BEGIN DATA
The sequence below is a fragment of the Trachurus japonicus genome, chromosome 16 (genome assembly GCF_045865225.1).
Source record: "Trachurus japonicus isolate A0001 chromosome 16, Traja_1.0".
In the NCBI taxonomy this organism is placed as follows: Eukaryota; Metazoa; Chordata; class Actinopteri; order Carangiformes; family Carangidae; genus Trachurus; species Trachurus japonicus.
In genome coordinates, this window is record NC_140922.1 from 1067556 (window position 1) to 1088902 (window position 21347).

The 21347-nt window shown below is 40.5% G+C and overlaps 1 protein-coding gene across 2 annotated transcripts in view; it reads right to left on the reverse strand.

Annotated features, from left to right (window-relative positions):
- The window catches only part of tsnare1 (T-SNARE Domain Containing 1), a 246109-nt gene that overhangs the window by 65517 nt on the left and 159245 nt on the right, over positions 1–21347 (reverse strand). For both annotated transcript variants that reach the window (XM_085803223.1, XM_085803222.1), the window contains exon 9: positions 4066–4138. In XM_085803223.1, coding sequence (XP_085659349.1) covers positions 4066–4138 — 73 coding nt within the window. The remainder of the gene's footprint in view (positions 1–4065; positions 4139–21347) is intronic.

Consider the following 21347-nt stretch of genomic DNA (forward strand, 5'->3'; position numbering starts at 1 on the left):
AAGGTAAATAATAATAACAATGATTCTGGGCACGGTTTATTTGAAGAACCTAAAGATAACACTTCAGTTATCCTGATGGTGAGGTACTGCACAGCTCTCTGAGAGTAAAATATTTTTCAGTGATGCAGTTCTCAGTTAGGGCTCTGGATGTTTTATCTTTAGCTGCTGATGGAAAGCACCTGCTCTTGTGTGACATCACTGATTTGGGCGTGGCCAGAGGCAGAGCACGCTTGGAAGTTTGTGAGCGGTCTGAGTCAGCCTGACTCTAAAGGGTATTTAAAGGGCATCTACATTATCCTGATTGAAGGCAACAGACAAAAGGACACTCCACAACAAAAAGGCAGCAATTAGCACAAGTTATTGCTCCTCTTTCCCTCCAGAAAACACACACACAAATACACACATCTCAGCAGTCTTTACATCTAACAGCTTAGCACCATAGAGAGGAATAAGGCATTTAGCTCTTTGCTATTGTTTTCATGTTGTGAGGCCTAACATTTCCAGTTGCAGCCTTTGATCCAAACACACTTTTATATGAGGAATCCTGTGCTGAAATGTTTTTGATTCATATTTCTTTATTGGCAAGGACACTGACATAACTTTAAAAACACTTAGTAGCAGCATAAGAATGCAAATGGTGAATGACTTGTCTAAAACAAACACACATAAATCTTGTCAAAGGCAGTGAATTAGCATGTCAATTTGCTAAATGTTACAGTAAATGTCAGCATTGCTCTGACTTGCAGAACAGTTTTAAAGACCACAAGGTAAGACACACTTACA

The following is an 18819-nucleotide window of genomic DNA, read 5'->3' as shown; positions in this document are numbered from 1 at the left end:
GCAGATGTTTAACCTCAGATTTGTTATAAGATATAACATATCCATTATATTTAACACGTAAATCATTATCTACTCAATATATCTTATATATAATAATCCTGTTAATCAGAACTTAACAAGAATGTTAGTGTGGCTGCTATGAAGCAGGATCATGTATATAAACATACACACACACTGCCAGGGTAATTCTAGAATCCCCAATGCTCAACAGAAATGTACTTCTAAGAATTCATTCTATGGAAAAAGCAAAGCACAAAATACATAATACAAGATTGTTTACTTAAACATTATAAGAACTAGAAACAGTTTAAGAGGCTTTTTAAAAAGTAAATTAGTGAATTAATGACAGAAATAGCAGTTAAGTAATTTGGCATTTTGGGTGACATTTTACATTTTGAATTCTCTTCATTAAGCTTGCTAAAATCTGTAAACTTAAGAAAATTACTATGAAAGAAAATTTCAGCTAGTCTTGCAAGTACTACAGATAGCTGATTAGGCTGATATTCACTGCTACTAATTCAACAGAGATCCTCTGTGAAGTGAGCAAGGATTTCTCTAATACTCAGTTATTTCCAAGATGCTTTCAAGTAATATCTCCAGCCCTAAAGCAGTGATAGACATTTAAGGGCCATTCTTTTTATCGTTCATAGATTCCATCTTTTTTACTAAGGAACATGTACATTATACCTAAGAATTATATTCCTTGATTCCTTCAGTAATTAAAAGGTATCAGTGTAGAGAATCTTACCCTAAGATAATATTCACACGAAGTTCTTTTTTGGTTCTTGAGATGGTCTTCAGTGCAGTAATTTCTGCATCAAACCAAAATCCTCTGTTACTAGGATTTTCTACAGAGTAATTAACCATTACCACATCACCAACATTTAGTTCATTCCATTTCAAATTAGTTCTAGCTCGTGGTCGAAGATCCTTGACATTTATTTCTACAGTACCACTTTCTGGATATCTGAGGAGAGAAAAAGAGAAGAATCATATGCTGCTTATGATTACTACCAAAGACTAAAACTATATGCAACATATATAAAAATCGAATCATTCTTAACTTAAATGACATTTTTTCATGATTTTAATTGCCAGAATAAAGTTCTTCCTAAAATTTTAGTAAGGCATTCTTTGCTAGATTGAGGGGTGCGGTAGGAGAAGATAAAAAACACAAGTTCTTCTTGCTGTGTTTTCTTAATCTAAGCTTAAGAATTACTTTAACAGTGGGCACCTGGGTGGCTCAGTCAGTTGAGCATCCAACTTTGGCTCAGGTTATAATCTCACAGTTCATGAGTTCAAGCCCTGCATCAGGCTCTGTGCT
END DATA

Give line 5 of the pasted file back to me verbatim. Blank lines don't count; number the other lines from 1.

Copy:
The 21347-nt window shown below is 40.5% G+C and overlaps 1 protein-coding gene across 2 annotated transcripts in view; it reads right to left on the reverse strand.